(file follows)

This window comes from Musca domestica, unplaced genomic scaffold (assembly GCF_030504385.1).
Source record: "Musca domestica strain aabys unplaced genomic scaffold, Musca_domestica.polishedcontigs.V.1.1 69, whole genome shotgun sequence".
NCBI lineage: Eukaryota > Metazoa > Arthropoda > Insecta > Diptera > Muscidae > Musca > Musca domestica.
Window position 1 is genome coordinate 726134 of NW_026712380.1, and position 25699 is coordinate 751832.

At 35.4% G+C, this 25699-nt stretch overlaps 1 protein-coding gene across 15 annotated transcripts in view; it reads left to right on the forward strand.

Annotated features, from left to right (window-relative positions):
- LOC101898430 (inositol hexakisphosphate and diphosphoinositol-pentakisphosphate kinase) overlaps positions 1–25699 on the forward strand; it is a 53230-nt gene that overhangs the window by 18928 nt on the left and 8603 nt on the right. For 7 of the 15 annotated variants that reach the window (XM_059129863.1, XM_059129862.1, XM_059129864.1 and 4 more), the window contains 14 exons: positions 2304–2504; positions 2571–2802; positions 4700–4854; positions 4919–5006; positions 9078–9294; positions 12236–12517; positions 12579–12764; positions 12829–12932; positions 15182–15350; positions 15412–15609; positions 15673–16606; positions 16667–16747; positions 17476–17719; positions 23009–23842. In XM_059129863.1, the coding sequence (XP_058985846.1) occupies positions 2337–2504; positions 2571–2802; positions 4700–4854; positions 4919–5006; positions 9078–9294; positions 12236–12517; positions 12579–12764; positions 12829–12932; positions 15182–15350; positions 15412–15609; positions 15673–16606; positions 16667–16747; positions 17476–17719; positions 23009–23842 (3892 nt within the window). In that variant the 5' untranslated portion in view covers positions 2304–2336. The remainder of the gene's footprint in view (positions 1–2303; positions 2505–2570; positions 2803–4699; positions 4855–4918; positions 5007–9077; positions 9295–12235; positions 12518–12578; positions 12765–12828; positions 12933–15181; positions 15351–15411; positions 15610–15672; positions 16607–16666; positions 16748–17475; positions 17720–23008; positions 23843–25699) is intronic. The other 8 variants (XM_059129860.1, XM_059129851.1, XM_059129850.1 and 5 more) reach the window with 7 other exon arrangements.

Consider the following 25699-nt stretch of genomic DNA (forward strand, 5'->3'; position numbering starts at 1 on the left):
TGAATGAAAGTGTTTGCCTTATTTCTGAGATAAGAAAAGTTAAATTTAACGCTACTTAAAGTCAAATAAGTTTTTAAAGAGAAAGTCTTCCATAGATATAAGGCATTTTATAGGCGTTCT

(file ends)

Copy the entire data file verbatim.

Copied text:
This window comes from Musca domestica, unplaced genomic scaffold (assembly GCF_030504385.1).
Source record: "Musca domestica strain aabys unplaced genomic scaffold, Musca_domestica.polishedcontigs.V.1.1 69, whole genome shotgun sequence".
NCBI lineage: Eukaryota > Metazoa > Arthropoda > Insecta > Diptera > Muscidae > Musca > Musca domestica.
Window position 1 is genome coordinate 726134 of NW_026712380.1, and position 25699 is coordinate 751832.

At 35.4% G+C, this 25699-nt stretch overlaps 1 protein-coding gene across 15 annotated transcripts in view; it reads left to right on the forward strand.

Annotated features, from left to right (window-relative positions):
- LOC101898430 (inositol hexakisphosphate and diphosphoinositol-pentakisphosphate kinase) overlaps positions 1–25699 on the forward strand; it is a 53230-nt gene that overhangs the window by 18928 nt on the left and 8603 nt on the right. For 7 of the 15 annotated variants that reach the window (XM_059129863.1, XM_059129862.1, XM_059129864.1 and 4 more), the window contains 14 exons: positions 2304–2504; positions 2571–2802; positions 4700–4854; positions 4919–5006; positions 9078–9294; positions 12236–12517; positions 12579–12764; positions 12829–12932; positions 15182–15350; positions 15412–15609; positions 15673–16606; positions 16667–16747; positions 17476–17719; positions 23009–23842. In XM_059129863.1, the coding sequence (XP_058985846.1) occupies positions 2337–2504; positions 2571–2802; positions 4700–4854; positions 4919–5006; positions 9078–9294; positions 12236–12517; positions 12579–12764; positions 12829–12932; positions 15182–15350; positions 15412–15609; positions 15673–16606; positions 16667–16747; positions 17476–17719; positions 23009–23842 (3892 nt within the window). In that variant the 5' untranslated portion in view covers positions 2304–2336. The remainder of the gene's footprint in view (positions 1–2303; positions 2505–2570; positions 2803–4699; positions 4855–4918; positions 5007–9077; positions 9295–12235; positions 12518–12578; positions 12765–12828; positions 12933–15181; positions 15351–15411; positions 15610–15672; positions 16607–16666; positions 16748–17475; positions 17720–23008; positions 23843–25699) is intronic. The other 8 variants (XM_059129860.1, XM_059129851.1, XM_059129850.1 and 5 more) reach the window with 7 other exon arrangements.

Consider the following 25699-nt stretch of genomic DNA (forward strand, 5'->3'; position numbering starts at 1 on the left):
TGAATGAAAGTGTTTGCCTTATTTCTGAGATAAGAAAAGTTAAATTTAACGCTACTTAAAGTCAAATAAGTTTTTAAAGAGAAAGTCTTCCATAGATATAAGGCATTTTATAGGCGTTCT